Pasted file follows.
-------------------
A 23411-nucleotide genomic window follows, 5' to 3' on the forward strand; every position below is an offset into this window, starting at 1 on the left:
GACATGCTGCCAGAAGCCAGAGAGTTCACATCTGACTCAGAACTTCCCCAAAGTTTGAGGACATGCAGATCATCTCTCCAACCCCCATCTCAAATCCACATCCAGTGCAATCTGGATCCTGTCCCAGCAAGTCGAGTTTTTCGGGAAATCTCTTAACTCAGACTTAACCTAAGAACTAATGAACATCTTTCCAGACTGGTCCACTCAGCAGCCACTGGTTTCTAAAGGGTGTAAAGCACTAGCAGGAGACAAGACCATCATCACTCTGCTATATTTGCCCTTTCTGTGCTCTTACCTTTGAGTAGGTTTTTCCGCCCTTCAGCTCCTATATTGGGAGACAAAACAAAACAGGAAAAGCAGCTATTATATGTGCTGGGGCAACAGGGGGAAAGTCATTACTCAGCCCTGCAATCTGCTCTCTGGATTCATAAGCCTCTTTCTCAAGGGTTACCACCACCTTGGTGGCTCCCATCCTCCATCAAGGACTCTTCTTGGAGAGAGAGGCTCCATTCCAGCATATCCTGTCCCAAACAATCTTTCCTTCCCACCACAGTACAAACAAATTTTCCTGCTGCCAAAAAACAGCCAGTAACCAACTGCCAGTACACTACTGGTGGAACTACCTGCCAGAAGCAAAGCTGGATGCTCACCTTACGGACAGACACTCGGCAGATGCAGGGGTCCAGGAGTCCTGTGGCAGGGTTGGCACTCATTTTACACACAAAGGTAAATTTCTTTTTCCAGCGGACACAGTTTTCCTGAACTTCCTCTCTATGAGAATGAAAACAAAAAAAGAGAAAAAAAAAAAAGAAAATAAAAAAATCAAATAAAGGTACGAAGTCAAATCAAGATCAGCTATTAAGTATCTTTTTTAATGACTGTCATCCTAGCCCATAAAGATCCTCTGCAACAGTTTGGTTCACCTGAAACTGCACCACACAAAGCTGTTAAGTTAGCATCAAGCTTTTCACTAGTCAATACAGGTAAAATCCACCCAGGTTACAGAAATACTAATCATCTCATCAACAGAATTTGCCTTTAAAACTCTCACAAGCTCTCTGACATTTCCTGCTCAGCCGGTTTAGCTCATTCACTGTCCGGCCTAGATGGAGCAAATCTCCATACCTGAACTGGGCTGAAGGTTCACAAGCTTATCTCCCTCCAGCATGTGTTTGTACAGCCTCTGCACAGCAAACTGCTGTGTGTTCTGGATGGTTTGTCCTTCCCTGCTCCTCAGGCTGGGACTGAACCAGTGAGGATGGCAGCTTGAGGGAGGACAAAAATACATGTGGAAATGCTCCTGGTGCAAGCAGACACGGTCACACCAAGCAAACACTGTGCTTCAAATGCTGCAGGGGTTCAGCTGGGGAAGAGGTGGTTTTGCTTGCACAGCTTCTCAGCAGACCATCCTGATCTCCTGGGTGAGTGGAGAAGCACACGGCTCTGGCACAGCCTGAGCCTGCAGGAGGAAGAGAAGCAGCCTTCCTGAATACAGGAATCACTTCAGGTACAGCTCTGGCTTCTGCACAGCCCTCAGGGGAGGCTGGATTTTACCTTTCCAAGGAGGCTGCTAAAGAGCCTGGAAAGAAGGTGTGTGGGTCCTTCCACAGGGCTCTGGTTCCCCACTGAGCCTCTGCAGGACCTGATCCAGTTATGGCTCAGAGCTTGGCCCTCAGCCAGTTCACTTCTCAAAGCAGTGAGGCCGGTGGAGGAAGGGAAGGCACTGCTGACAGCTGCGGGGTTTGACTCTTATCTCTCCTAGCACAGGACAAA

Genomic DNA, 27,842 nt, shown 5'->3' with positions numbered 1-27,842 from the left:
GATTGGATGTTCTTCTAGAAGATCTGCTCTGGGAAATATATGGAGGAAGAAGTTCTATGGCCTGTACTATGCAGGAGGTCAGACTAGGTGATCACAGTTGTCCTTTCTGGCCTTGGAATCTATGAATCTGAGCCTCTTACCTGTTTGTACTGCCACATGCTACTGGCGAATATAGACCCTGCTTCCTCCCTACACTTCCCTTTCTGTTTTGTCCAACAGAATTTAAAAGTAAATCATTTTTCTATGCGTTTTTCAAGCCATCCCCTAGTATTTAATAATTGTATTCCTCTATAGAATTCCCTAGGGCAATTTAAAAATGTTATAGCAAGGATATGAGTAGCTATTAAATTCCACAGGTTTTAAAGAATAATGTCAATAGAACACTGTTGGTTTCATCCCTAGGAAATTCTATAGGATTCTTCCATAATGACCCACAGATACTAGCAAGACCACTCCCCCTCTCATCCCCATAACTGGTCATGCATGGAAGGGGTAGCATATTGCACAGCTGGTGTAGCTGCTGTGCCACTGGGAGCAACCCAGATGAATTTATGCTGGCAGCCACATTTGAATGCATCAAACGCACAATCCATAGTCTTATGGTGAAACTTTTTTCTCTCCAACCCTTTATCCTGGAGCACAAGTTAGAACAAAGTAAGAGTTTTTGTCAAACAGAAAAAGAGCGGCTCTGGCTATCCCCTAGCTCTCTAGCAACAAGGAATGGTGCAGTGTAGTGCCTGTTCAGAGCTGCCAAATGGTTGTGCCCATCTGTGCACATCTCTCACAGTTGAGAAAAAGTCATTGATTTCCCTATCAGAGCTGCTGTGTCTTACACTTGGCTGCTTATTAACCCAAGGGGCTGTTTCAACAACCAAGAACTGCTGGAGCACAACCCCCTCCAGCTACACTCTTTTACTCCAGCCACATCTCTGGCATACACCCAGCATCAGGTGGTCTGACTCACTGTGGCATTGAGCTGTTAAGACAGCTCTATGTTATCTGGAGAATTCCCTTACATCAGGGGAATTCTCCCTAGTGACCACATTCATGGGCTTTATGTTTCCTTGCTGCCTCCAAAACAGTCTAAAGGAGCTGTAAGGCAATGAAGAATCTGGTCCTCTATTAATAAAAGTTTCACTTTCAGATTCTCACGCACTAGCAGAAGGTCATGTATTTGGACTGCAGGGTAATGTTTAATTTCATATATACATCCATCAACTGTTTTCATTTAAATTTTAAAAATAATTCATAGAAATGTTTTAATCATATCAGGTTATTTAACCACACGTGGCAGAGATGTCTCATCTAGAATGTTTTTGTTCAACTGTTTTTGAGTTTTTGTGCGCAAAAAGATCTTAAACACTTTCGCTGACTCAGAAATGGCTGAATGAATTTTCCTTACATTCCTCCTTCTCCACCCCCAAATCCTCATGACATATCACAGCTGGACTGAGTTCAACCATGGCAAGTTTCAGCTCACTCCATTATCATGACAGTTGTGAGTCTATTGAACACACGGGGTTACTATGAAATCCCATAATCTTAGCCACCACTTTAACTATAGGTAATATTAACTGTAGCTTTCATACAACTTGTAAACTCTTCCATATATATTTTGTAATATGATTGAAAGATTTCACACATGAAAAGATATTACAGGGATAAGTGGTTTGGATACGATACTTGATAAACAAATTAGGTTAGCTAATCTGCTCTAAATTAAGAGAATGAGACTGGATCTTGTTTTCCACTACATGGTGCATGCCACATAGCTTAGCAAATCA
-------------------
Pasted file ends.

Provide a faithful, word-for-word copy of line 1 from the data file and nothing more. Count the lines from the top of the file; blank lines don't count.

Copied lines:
A 23411-nucleotide genomic window follows, 5' to 3' on the forward strand; every position below is an offset into this window, starting at 1 on the left: